Roger Federer was ‘crazy’ in his early years - Guillermo Vilas

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Roger Federer
Switzerland's Roger Federer reacts after winning his Group play-off tennis match against Theimo de Bakker of the Netherlands at the Palexpo Arena in Geneva, Switzerland September 20, 2015. REUTERS/Denis Balibouse REUTERS/Denis Balibouse

Four-time grand slam champion Guillermo Vilas recently spoke about Roger Federer in a recent interview. According to Vilas, Federer had the quality of being crazy during the Swiss’ early years as a professional tennis player.

In an interview with “Perros de la calle,” Vilas was asked who he think would have won between him and Federer if they play while still in the prime of their careers.” The retired Argentine tennis player said without hesitation that he would have emerged victorious against the Swiss maestro.

“In the first years as a professional tennis player, Federer showed only talent, without sacrifice or mental strength,” Vilas said. “He used to break all the rackets, he was crazy, I didn’t think he could realise so many things for such long time.”

Vilas, however, praised Federer’s work ethic, which he said was ‘very similar’ to his. He said that Federer has a smart game plan that starts with setting a specific goal and then working towards achieving it.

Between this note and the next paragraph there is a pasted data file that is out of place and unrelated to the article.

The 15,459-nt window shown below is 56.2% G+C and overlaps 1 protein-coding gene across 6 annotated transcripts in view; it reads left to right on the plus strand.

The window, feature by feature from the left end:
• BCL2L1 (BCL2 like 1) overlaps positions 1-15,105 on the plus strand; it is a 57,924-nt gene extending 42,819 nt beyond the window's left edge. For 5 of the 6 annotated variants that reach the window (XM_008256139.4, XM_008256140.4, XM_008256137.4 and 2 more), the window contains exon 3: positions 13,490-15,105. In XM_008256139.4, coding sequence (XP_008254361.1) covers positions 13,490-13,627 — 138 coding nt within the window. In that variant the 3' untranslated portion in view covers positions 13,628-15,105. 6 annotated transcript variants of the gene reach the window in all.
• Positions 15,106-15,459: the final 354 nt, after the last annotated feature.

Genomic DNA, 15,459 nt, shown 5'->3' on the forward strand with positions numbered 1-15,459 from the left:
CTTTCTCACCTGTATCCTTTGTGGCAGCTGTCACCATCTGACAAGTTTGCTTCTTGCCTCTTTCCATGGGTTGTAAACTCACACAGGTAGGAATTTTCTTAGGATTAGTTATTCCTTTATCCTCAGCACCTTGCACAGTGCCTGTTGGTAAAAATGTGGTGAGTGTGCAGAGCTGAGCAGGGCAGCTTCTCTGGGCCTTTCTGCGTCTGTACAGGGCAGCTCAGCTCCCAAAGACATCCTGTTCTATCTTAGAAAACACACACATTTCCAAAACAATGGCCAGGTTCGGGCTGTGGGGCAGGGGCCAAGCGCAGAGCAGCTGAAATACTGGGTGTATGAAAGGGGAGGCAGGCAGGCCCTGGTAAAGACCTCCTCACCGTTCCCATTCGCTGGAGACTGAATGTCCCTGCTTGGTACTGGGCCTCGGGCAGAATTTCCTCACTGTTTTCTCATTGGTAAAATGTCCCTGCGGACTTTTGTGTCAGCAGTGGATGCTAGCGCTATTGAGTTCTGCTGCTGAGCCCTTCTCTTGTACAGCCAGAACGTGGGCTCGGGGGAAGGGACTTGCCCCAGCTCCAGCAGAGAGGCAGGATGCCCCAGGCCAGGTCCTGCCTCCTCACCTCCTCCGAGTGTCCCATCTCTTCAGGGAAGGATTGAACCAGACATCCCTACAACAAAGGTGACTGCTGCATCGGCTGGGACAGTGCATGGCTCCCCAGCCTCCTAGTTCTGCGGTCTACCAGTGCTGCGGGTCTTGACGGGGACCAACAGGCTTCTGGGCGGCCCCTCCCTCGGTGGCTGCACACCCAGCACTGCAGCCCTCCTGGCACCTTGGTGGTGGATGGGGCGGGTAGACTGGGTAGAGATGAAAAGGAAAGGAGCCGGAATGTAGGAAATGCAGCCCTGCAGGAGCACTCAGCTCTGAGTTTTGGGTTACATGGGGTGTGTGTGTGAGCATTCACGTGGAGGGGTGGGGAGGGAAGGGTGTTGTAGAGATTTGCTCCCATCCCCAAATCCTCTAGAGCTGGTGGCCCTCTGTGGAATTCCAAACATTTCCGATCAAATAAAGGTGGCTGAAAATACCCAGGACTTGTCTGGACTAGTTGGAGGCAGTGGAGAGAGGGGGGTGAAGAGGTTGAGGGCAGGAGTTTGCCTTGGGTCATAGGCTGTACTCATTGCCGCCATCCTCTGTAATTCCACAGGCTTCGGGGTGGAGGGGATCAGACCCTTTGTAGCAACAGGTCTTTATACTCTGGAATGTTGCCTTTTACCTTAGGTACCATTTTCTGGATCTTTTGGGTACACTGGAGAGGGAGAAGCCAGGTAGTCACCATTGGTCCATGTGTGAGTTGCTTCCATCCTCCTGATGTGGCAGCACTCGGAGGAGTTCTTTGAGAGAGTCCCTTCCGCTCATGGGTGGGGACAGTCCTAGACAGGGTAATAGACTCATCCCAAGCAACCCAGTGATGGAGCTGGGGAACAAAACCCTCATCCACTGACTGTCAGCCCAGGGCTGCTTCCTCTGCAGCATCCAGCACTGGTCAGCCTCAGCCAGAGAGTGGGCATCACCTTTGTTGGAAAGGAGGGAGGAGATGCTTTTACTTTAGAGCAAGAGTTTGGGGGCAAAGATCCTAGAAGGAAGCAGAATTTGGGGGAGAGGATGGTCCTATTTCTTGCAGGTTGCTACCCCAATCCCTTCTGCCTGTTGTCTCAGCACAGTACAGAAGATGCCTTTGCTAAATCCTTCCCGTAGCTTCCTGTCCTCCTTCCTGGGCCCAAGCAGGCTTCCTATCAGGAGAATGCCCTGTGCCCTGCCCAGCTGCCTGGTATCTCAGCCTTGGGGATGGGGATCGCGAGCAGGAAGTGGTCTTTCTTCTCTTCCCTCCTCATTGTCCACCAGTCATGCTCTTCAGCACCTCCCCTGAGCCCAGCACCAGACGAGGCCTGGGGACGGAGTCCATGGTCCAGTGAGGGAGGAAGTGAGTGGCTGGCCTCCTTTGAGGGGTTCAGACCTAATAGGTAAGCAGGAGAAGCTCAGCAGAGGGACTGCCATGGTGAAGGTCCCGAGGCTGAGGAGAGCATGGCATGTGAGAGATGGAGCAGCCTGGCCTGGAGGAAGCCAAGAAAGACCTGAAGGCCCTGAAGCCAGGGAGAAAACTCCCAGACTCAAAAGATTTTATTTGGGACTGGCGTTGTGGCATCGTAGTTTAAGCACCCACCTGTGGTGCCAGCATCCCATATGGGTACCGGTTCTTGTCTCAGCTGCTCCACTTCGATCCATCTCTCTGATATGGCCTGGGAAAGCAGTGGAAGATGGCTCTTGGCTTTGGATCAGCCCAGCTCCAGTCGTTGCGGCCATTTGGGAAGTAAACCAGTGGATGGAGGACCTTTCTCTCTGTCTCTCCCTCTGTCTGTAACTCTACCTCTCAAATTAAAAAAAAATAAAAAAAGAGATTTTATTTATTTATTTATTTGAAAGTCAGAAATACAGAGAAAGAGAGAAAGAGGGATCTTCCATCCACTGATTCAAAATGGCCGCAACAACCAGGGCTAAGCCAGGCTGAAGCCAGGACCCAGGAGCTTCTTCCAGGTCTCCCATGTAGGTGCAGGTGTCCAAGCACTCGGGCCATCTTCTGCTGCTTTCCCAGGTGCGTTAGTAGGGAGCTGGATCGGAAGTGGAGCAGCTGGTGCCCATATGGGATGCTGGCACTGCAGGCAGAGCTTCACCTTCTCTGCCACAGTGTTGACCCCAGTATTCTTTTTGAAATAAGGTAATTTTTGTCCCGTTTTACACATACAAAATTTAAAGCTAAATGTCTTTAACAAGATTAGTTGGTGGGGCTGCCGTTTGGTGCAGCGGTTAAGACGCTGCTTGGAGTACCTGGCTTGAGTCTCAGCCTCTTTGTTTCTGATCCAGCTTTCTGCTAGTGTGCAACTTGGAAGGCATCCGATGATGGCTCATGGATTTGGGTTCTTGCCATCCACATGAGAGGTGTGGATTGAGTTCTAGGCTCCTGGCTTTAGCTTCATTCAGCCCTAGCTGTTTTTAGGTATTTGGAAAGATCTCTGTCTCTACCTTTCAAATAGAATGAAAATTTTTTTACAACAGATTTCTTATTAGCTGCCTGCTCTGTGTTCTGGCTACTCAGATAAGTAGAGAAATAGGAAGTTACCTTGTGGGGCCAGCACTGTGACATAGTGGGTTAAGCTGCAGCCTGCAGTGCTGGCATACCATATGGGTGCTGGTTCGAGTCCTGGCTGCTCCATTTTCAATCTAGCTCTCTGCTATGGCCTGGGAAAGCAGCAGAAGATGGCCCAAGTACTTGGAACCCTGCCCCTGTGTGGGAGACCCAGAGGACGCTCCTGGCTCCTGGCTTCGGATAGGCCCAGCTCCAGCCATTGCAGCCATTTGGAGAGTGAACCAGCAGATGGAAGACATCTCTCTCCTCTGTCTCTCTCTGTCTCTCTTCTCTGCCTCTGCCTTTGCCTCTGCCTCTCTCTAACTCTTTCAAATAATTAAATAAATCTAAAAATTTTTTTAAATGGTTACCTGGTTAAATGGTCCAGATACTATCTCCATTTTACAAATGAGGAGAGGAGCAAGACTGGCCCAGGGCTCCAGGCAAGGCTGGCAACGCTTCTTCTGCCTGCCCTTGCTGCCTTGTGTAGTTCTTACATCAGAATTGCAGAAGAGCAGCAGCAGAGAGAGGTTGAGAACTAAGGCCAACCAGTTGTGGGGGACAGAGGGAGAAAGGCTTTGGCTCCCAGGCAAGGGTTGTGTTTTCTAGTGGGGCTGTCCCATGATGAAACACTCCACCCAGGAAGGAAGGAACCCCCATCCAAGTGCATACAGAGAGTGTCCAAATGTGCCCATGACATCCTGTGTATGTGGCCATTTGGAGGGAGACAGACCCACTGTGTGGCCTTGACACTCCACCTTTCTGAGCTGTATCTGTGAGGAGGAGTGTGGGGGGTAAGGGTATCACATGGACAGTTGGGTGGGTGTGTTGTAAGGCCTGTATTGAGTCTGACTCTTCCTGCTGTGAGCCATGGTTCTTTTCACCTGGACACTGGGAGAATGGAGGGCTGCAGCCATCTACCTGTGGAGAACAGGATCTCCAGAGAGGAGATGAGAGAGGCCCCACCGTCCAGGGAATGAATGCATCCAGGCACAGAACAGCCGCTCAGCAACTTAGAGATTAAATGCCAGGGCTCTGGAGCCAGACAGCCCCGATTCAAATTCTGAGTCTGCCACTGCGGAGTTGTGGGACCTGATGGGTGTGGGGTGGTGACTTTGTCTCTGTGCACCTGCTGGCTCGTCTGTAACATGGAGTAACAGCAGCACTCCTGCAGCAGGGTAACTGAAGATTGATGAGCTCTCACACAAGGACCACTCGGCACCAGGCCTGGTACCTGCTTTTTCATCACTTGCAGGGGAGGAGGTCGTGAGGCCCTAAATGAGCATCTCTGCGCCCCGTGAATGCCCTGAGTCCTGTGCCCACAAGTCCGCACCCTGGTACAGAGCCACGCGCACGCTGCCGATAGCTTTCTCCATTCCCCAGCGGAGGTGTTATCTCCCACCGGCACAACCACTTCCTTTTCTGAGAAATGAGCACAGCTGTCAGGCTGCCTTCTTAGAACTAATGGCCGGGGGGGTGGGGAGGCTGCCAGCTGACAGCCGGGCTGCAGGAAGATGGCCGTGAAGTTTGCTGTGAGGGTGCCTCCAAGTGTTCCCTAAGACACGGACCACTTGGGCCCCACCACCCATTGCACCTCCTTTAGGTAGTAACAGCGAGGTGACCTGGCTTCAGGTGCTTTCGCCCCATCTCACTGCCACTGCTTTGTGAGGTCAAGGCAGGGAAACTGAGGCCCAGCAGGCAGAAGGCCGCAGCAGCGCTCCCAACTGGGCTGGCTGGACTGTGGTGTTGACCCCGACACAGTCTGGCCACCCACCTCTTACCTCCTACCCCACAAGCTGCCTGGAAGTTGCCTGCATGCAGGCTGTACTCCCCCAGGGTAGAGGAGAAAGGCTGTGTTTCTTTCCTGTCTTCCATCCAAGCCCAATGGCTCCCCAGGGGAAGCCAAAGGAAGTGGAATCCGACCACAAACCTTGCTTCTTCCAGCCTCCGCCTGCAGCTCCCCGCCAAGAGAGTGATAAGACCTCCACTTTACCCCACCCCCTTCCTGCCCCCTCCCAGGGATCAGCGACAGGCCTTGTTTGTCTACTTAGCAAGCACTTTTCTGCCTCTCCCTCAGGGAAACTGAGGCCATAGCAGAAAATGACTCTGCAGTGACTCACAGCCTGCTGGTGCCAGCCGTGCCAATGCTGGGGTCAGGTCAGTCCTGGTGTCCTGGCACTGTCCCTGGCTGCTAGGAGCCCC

In a match of tennis or any kind of sport, it would be hard to remain calm especially during tough situations. Even if a player has a master of self-control, there would come a time when he would “lose it” and find it hard to keep his emotions together.

Federer used to be “crazy.” Rackets were broken and thrown out of frustration on the tennis court when he was younger, but he has evolved from being a “crazy” player to one that has poised on-court behavior, a complete opposite to his early years as a professional tennis player. Two decades later and after 17 grand slam titles as well as other recognitions in tennis, Federer have figured it all out. Federer had gathered himself emotionally and mentally to become arguably the best player in the world.

 

 

Video courtesy: YouTube/Bruce Brent

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